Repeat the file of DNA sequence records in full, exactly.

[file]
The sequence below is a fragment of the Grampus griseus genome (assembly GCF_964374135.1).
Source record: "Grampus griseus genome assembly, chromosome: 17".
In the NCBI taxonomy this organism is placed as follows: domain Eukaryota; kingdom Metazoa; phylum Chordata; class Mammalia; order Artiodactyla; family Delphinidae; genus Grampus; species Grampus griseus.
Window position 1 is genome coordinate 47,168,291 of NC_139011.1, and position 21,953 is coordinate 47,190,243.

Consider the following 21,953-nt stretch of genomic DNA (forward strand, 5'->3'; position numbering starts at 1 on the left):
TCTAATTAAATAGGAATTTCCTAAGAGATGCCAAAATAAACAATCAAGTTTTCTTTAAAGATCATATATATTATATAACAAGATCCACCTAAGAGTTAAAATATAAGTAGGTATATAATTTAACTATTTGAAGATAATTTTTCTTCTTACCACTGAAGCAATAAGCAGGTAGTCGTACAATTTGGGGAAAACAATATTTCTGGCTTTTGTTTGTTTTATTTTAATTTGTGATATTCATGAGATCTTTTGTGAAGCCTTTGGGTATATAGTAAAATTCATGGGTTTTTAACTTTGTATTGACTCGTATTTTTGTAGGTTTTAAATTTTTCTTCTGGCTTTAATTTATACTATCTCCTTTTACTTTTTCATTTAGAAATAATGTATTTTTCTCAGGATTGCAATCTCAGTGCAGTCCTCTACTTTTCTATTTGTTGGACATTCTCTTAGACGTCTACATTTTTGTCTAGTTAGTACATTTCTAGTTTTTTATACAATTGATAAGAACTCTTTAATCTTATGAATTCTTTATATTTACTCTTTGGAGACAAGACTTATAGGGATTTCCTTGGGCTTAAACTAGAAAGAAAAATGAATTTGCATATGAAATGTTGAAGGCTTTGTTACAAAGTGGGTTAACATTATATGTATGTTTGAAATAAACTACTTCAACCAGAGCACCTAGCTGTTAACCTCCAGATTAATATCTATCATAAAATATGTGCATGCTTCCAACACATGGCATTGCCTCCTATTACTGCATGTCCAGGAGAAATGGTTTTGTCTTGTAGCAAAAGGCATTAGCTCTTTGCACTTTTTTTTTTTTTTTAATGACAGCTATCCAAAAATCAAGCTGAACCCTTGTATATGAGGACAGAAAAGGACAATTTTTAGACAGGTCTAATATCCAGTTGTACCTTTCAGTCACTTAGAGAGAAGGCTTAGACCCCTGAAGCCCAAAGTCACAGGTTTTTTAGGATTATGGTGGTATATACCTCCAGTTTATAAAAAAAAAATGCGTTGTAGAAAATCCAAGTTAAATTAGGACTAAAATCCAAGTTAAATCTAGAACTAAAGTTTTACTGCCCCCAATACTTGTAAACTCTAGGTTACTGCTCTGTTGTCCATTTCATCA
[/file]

The sequence below is a fragment of the Grampus griseus genome (assembly GCF_964374135.1).
Source record: "Grampus griseus genome assembly, chromosome: 17".
In the NCBI taxonomy this organism is placed as follows: domain Eukaryota; kingdom Metazoa; phylum Chordata; class Mammalia; order Artiodactyla; family Delphinidae; genus Grampus; species Grampus griseus.
Window position 1 is genome coordinate 47,168,291 of NC_139011.1, and position 21,953 is coordinate 47,190,243.

Consider the following 21,953-nt stretch of genomic DNA (forward strand, 5'->3'; position numbering starts at 1 on the left):
TCTAATTAAATAGGAATTTCCTAAGAGATGCCAAAATAAACAATCAAGTTTTCTTTAAAGATCATATATATTATATAACAAGATCCACCTAAGAGTTAAAATATAAGTAGGTATATAATTTAACTATTTGAAGATAATTTTTCTTCTTACCACTGAAGCAATAAGCAGGTAGTCGTACAATTTGGGGAAAACAATATTTCTGGCTTTTGTTTGTTTTATTTTAATTTGTGATATTCATGAGATCTTTTGTGAAGCCTTTGGGTATATAGTAAAATTCATGGGTTTTTAACTTTGTATTGACTCGTATTTTTGTAGGTTTTAAATTTTTCTTCTGGCTTTAATTTATACTATCTCCTTTTACTTTTTCATTTAGAAATAATGTATTTTTCTCAGGATTGCAATCTCAGTGCAGTCCTCTACTTTTCTATTTGTTGGACATTCTCTTAGACGTCTACATTTTTGTCTAGTTAGTACATTTCTAGTTTTTTATACAATTGATAAGAACTCTTTAATCTTATGAATTCTTTATATTTACTCTTTGGAGACAAGACTTATAGGGATTTCCTTGGGCTTAAACTAGAAAGAAAAATGAATTTGCATATGAAATGTTGAAGGCTTTGTTACAAAGTGGGTTAACATTATATGTATGTTTGAAATAAACTACTTCAACCAGAGCACCTAGCTGTTAACCTCCAGATTAATATCTATCATAAAATATGTGCATGCTTCCAACACATGGCATTGCCTCCTATTACTGCATGTCCAGGAGAAATGGTTTTGTCTTGTAGCAAAAGGCATTAGCTCTTTGCACTTTTTTTTTTTTTTTAATGACAGCTATCCAAAAATCAAGCTGAACCCTTGTATATGAGGACAGAAAAGGACAATTTTTAGACAGGTCTAATATCCAGTTGTACCTTTCAGTCACTTAGAGAGAAGGCTTAGACCCCTGAAGCCCAAAGTCACAGGTTTTTTAGGATTATGGTGGTATATACCTCCAGTTTATAAAAAAAAAATGCGTTGTAGAAAATCCAAGTTAAATTAGGACTAAAATCCAAGTTAAATCTAGAACTAAAGTTTTACTGCCCCCAATACTTGTAAACTCTAGGTTACTGCTCTGTTGTCCATTTCATCA